I had an enchanting day wandering around Noto, a pretty town in southeastern Sicily which was rebuilt in baroque style after the area’s devastating earthquake in 1693. We parked on the outskirts of town, and when we strolled in I remember passing luscious lemon trees, olive groves, small vineyards and villa gardens with overflowing wisteria. Along the roads into the centre farmers had set up stalls in the backs of their vans, selling ripe cherry tomatoes and other vegetables. I got a sense that the people of the town were very closely connected to the land around it and all it had to offer.
On Noto’s main street, Corso Vittorio Emanuele, we peeked inside several of the beautiful baroque and neoclassical churches. The one I liked the most was the Basilica of San Salvatore, next to the cathedral.
When I walked into this 18th-19th century basilica, the first thing I noticed was the intricate decoration of the walls and roof. The colour scheme was pink, blue and gold, embellished with patterns and grotesque-style paintings. I later discovered that the pink colour represents femininity, a nod to the Benedictine nuns who lived in a cloistered convent next to the basilica. The symbol above the altar is written in illegible characters and means “God”.
A visit to San Salvatore is particularly interesting if you can combine it with a tour of the former cloistered convent. This begins on the first floor at the back of the church, in the area from where the abbess of the convent would watch Masses and sing. Whenever she and the other nuns looked out on the world, they saw it through a “gelosia” or “jalousie”, a blind that separates them from it.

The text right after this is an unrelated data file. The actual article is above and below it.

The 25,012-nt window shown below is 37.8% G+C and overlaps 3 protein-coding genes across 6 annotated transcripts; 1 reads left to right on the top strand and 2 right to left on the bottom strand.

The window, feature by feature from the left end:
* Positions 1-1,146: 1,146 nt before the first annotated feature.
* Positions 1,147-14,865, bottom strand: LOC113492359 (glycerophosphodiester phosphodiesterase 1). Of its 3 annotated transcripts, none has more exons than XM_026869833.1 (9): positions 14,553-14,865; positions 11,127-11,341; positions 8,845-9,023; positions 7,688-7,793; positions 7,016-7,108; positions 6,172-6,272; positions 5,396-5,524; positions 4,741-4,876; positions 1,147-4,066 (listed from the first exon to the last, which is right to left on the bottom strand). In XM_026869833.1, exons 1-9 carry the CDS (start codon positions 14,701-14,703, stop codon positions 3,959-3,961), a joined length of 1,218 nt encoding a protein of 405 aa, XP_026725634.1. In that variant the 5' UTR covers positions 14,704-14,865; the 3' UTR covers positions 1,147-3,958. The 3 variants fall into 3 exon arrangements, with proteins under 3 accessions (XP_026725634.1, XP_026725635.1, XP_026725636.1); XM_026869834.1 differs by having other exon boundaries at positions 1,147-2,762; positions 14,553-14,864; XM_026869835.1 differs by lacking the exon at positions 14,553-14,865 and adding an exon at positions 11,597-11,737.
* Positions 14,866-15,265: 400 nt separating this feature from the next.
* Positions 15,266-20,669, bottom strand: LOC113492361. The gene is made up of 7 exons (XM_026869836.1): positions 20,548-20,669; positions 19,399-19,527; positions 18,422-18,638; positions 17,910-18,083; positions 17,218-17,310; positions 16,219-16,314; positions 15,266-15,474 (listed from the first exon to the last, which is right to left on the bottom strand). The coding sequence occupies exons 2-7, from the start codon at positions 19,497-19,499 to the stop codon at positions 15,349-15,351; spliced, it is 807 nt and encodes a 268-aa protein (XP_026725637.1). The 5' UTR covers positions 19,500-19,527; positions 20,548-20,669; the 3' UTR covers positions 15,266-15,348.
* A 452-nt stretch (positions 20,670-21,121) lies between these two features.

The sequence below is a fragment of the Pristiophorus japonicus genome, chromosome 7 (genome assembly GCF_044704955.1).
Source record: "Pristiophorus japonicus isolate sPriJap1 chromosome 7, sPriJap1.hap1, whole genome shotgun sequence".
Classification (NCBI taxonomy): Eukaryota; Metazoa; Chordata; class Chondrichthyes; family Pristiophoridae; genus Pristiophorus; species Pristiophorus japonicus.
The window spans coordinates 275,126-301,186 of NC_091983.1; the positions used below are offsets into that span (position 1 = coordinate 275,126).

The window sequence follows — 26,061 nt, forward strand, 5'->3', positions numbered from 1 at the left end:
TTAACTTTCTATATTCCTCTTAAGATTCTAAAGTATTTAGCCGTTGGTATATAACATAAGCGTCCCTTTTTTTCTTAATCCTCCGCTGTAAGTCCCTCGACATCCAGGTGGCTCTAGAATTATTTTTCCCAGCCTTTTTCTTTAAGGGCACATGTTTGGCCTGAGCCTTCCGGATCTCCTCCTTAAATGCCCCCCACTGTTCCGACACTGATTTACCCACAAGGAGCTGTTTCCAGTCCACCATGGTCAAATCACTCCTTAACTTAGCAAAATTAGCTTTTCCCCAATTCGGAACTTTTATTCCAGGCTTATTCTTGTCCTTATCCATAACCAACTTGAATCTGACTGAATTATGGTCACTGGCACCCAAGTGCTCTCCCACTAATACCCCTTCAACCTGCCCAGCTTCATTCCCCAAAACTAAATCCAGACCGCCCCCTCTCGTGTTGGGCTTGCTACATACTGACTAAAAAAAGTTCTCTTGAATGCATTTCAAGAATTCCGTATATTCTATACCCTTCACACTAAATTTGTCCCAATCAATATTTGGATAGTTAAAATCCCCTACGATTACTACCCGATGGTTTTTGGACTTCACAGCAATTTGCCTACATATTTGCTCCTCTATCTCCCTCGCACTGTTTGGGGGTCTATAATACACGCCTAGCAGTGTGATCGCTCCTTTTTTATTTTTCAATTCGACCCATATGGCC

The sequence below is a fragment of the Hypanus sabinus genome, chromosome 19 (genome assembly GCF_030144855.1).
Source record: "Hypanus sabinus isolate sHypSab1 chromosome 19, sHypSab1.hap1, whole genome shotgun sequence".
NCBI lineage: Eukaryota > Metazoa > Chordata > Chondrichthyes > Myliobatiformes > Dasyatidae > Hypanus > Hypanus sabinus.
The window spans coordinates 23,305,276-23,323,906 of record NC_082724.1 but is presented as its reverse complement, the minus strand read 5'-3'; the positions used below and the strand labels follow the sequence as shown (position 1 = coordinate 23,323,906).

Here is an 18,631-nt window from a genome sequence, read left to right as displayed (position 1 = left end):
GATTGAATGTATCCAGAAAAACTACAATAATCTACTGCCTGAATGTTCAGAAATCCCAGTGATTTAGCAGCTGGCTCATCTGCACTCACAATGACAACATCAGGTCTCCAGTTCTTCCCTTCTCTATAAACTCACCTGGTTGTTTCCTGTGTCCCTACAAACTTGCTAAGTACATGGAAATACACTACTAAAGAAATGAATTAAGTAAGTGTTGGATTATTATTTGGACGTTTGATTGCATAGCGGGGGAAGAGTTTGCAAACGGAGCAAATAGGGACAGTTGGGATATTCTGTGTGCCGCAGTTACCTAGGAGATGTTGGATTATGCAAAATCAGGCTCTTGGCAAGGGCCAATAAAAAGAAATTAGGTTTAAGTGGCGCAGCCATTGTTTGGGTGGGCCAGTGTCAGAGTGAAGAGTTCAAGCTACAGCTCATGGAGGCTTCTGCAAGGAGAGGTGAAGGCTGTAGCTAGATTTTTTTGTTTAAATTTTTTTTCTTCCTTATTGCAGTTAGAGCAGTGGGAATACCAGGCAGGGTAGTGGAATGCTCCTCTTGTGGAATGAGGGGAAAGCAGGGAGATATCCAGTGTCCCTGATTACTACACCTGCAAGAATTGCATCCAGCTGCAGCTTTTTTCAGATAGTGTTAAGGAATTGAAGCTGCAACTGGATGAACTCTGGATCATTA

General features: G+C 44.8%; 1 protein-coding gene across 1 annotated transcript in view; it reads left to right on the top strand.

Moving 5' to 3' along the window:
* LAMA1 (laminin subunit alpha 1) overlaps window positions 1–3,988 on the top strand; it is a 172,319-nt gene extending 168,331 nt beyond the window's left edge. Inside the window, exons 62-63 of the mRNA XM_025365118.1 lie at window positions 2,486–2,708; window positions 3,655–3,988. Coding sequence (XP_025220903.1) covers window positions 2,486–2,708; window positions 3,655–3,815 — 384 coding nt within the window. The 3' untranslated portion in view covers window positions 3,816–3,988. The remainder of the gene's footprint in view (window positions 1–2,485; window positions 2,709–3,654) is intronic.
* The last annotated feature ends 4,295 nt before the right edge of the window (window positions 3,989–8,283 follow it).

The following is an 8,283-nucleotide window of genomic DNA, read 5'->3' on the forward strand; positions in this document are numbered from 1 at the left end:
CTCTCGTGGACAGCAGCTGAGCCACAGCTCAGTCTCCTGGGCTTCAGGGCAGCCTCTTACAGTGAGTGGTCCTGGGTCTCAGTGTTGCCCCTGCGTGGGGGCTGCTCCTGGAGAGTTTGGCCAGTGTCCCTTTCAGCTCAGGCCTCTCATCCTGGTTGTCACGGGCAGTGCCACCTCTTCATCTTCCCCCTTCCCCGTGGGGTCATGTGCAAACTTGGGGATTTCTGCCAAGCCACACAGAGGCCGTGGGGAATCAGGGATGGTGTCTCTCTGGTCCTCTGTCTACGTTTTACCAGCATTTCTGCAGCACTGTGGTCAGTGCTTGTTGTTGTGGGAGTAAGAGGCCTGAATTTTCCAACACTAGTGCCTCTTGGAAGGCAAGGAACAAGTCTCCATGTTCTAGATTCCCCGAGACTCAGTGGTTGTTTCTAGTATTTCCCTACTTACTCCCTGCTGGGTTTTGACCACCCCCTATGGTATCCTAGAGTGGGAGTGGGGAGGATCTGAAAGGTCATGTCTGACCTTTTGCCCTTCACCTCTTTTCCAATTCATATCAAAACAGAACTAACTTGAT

On the other side of this floor the abbess could also look out on the town, again shielded by a jalousie to remind her that she had given up the temptations of the outside world.
Next we walked along outdoor passages, past some archways with bells, from where we had good views of the adjacent church of Santa Chiara and its former convent.
While we were exploring the convent, I thought about the nuns who used to live here. Our helpful guide told us that noble families of Noto would often send their daughters here. This was partly to ensure comforts suitable for nobility, but also to avoid any future inheritance disagreements with the oldest son of the families. I thought about these women, and wondered how many were happy with their situation, and how many were keen to escape cloistered life. I’m sure the bars on all the windows could have easily magnified a sense of being imprisoned!
On the way up to the top of the monastery complex, we passed a pretty little shrine and prayer room, which was decorated with ceramic tiles typical of the central Sicilian town of Caltagirone.
We then enjoyed stunning views of Noto from the bell tower– another great reason to take this tour.
After seeing the convent and the basilica of San Salvatore, we headed to try some of the delicious local food. We stumbled upon Trattoria Ducezio, where we had a lovely mixed Sicilian starter and I had a ravioli dish with interesting pistachio sauce. Hope you also have a fab time in Noto darlings!